Types of Businesses: Sole Proprietorships

Starting your own business often starts with an idea, sometimes an idea that nags at you until you act on it. It is easy to simply jump right in, but this can ultimately be very risky, as there are a number of practical considerations that must be considered when starting a business. One of the most important considerations is what type of business to start and there are actually several options.

Sole Proprietorships

When you start a business and have no partners, it is generally considered a sole proprietorship. In terms of taxes and how you will be assessed by the IRS, a sole proprietorship is classified as a unincorporated business that is owned in its entirety by a single person.

Depending on where you live, this could require that you register your business with the city or town, which is often as simple as filling out a form with the name of your business.

It is important to note that in terms of liability, when you run a sole proprietorship, your business and personal assets are at risk if you incur a debt. Some states will offer protection of certain assets, such as ones home or Retirement accounts, but this is not always the case.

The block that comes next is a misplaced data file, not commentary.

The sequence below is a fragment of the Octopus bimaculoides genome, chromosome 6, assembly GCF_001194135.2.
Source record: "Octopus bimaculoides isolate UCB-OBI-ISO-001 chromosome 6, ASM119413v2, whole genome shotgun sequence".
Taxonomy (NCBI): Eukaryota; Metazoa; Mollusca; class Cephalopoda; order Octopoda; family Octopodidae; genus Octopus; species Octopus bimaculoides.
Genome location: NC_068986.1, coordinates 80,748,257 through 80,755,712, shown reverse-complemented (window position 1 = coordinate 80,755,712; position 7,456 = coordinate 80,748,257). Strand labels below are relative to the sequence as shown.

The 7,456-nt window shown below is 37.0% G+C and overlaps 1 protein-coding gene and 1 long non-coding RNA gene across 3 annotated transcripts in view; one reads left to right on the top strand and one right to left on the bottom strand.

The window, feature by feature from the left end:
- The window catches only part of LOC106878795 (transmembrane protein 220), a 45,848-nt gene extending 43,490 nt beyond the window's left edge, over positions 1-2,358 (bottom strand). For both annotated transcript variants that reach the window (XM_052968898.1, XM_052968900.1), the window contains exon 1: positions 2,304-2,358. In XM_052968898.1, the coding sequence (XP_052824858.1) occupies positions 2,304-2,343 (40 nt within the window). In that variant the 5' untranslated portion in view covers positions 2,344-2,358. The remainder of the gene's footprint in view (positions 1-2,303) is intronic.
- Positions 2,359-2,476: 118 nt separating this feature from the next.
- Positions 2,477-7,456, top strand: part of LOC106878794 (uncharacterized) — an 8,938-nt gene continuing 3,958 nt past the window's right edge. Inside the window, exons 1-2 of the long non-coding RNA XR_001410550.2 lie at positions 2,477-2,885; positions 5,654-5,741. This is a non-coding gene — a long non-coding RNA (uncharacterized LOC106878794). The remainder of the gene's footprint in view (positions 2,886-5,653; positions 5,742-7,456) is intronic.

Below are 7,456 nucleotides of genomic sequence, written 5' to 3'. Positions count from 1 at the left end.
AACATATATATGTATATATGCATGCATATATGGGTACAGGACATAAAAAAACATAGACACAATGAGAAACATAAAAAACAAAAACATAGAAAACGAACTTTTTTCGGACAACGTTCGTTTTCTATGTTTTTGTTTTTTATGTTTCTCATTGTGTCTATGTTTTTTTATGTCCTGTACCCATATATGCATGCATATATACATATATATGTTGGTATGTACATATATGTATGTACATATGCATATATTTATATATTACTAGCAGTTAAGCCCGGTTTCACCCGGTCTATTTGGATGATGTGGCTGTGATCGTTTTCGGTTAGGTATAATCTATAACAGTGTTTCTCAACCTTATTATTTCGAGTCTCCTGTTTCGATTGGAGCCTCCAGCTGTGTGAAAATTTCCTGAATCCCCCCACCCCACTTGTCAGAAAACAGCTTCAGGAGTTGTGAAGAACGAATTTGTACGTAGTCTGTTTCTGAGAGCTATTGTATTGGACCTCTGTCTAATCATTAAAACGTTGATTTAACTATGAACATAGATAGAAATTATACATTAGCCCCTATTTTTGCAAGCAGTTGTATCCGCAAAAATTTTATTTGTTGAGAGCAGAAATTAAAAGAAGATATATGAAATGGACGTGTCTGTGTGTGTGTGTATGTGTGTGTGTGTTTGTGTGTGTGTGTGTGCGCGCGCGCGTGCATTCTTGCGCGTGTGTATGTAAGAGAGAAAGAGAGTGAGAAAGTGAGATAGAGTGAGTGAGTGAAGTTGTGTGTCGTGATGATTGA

The Independent Contractor

The Independent Contractor is one of the most common types of sole proprietorships, which is simply someone that offers their services to a company or person, without being an actual employee. This can have benefits both for the contractor, who can often claim more on their taxes as business expenses, as well as the employer, who is not responsible for things like employment taxes or providing health care.

As a result of the tax benefits associated with being an independent contractor, it is common for the IRS to attempt to redefine an independent contractor as an employee, so if there is any question as to whether the person is actually an employee or a contractor, from a legal standpoint, it may be better to go the safe route and declare yourself as an employee.

One Member Limited Liability Companies

To help reduce the risk of being a sole proprietor, one option is to create a limited liability company(LLC,) which will mean that only business assets will be at risk and most personal assets will be protected in the event of a lawsuit. A One Member LLC is classified by the IRS as a disregarded entity, but it is usually possible to be taxed as a corporation, although from a monetary standpoint, this may not be the best choice.

Tax Deductions as a Sole Proprietorship

Generally, the income after deductions is the amount claimed in the income section of a 1040 for a sole proprietorship., although depending on the type of business, there are a few other options available. When using a 1040, the deductions and income are stated under Schedule C of the form which covers Profits and Loss from a business.

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